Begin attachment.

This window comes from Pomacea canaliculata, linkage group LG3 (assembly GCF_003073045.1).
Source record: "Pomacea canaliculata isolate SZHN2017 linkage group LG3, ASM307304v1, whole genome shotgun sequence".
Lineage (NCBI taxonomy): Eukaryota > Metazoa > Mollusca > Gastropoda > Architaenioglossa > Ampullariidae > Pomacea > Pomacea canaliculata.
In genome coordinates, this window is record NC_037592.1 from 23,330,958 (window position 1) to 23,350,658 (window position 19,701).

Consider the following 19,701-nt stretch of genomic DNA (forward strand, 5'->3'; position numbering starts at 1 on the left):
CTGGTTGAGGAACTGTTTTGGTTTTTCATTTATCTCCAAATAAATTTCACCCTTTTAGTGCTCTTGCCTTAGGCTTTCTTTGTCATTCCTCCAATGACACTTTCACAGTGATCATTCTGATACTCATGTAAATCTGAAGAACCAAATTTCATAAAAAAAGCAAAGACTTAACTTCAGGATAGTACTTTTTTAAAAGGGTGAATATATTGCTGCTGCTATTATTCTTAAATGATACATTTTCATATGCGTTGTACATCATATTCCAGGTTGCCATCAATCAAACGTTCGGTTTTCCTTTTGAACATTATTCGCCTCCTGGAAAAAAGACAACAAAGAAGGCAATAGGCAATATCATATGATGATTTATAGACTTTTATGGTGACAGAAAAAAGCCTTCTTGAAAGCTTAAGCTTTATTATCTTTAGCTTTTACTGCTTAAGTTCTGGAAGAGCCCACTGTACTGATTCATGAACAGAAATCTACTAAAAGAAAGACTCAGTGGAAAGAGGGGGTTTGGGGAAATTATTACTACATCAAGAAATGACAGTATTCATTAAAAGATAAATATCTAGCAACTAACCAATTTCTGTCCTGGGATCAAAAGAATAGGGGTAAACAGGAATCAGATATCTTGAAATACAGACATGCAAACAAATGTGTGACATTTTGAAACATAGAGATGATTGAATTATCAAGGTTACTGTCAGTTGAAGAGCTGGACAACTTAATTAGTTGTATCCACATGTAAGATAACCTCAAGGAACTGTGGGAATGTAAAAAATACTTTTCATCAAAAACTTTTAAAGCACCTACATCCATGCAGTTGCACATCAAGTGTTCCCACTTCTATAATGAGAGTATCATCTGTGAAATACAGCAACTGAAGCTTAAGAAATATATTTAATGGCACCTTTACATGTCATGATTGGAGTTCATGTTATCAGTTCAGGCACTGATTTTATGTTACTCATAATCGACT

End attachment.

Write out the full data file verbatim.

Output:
This window comes from Pomacea canaliculata, linkage group LG3 (assembly GCF_003073045.1).
Source record: "Pomacea canaliculata isolate SZHN2017 linkage group LG3, ASM307304v1, whole genome shotgun sequence".
Lineage (NCBI taxonomy): Eukaryota > Metazoa > Mollusca > Gastropoda > Architaenioglossa > Ampullariidae > Pomacea > Pomacea canaliculata.
In genome coordinates, this window is record NC_037592.1 from 23,330,958 (window position 1) to 23,350,658 (window position 19,701).

Consider the following 19,701-nt stretch of genomic DNA (forward strand, 5'->3'; position numbering starts at 1 on the left):
CTGGTTGAGGAACTGTTTTGGTTTTTCATTTATCTCCAAATAAATTTCACCCTTTTAGTGCTCTTGCCTTAGGCTTTCTTTGTCATTCCTCCAATGACACTTTCACAGTGATCATTCTGATACTCATGTAAATCTGAAGAACCAAATTTCATAAAAAAAGCAAAGACTTAACTTCAGGATAGTACTTTTTTAAAAGGGTGAATATATTGCTGCTGCTATTATTCTTAAATGATACATTTTCATATGCGTTGTACATCATATTCCAGGTTGCCATCAATCAAACGTTCGGTTTTCCTTTTGAACATTATTCGCCTCCTGGAAAAAAGACAACAAAGAAGGCAATAGGCAATATCATATGATGATTTATAGACTTTTATGGTGACAGAAAAAAGCCTTCTTGAAAGCTTAAGCTTTATTATCTTTAGCTTTTACTGCTTAAGTTCTGGAAGAGCCCACTGTACTGATTCATGAACAGAAATCTACTAAAAGAAAGACTCAGTGGAAAGAGGGGGTTTGGGGAAATTATTACTACATCAAGAAATGACAGTATTCATTAAAAGATAAATATCTAGCAACTAACCAATTTCTGTCCTGGGATCAAAAGAATAGGGGTAAACAGGAATCAGATATCTTGAAATACAGACATGCAAACAAATGTGTGACATTTTGAAACATAGAGATGATTGAATTATCAAGGTTACTGTCAGTTGAAGAGCTGGACAACTTAATTAGTTGTATCCACATGTAAGATAACCTCAAGGAACTGTGGGAATGTAAAAAATACTTTTCATCAAAAACTTTTAAAGCACCTACATCCATGCAGTTGCACATCAAGTGTTCCCACTTCTATAATGAGAGTATCATCTGTGAAATACAGCAACTGAAGCTTAAGAAATATATTTAATGGCACCTTTACATGTCATGATTGGAGTTCATGTTATCAGTTCAGGCACTGATTTTATGTTACTCATAATCGACT